June 1, 2009

The Trouble with Martha

Category: Feasting :: Permalink

In our practice of hospitality and our desire to create a culture characterized by joyous feasting together, we need to watch out for some pitfalls, the kinds of things that give hospitality a bad name.  One is the sort of hospitality that keeps score: “We had you over last month, and now it’s your turn to have us over.”  Another is the sort of hospitality that turns having people over into a competition, where the food is so abundant,  and so amazing, and so elaborately presented that you can almost hear the host and hostess saying, “Top that!”  Yet another, closely related to the previous one, is the sort of hospitality that really doesn’t care about the people or delight in the food itself but seeks the admiration of the guests.

In Outlaw Cook, John Thorne has a chapter on Martha Stewart.   According to Thorpe, Stewart’s approach to “entertaining” is the farthest thing from genuine hospitality. Instead of wanting to have people over to enjoy spending time with them, you have them over to impress them.  Instead of them coming to see you, you aim for them to see things: the impressive display you have created, the books you have artfully arranged on the shelf, the origami-like complexity of your napkins.  Behind it all, Thorne detects self-pity and a strong desire to be admired and liked.

This approach extends even to the recipes she provides:

Food writers have accused her of appropriating their recipes without due credit.  This, whatever the truth to it, is a peculiar charge, for apart from her gala pastries they’re rarely of much interest.  This, too, I think, is by intent.  It is a truism of catered food that it can only appear unique — caterers know that what their clients want is risk-free originality: arresting dishes that never fail to please.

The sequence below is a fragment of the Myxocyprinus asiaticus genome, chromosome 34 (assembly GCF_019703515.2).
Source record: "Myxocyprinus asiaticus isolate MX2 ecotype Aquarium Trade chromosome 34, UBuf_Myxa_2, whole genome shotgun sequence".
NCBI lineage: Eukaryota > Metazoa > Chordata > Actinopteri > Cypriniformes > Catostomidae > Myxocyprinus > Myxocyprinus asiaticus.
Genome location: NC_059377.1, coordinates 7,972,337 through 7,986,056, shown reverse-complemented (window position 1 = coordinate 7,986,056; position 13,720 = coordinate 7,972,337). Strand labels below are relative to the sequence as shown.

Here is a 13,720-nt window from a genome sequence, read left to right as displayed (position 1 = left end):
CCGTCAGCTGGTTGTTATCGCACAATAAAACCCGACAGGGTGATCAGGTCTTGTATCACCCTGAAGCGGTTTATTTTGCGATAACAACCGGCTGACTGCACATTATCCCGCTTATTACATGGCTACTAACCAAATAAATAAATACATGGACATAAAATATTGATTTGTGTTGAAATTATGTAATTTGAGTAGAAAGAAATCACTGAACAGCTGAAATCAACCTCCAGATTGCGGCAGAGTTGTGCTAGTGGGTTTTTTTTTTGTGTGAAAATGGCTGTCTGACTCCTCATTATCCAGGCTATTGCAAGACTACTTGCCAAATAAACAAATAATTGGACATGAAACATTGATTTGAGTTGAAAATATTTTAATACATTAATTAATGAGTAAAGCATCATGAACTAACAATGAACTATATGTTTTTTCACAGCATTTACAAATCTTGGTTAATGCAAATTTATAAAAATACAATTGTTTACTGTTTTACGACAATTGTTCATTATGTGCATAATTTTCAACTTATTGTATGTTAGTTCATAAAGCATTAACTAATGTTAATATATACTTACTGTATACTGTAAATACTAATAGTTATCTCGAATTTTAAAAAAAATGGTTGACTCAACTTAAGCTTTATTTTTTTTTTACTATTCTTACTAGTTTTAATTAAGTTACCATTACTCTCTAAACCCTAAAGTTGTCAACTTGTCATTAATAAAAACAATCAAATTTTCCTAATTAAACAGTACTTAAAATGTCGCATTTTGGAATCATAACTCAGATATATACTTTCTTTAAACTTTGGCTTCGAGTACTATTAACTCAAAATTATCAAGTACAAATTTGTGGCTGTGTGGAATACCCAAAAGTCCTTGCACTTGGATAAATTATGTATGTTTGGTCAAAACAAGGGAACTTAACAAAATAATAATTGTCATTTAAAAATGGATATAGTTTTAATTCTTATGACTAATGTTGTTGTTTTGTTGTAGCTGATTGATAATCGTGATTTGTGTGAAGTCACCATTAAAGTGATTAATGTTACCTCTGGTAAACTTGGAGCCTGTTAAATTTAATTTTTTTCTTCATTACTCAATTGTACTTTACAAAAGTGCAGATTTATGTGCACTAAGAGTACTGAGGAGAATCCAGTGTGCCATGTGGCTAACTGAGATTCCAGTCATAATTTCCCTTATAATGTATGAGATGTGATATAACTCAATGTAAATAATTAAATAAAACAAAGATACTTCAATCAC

All too often, in fact, her solution is simply a knee-jerk recourse to richness.  In Martha Stewart’s Quick Cook, she gives a menu for four that starts with a salad dressed with one-half cup of blue cheese and two-thirds cup of olive oil, features thick-cut pork chops served with a side dish of turnips into which a quarter cup of butter and one-and-a-half cups of heavy cream have been mixed.  Dessert is vanilla ice cream over which is poured a chocolate sauce made of twelve ounces of melted chocolate and three-quarters cup of heavy cream.

Our reaction to all this migiht be different if we could imagine Martha Stewart herself digging into such a meal, but there is something disquieting about the killing richness of such food and the slender appearance of the person who insists we take some.  To do so is to feel as if, on accepting an invitation for a piece of pie, your hostess cuts you a slice and then sits down to watch you eat it … all too eager to serve you more.

“I made this to make you happy,” her books all say, not “I made this for us to share” (271-272).

Posted by John Barach @ 5:10 pm | Discuss (1)

One Response to “The Trouble with Martha”

  1. Kata Iwannhn » Books I Enjoyed Most in 2009 Says:

    […] * John Thorne, Outlaw Cook. Fun reading, even though I didn’t attempt any of the recipes. Thorne writes well, challenges those who are bound to recipes, and interacts with (and often argues with) other famous food writers. His chapter on Martha Stewart is well worth reading (see here). […]

Leave a Reply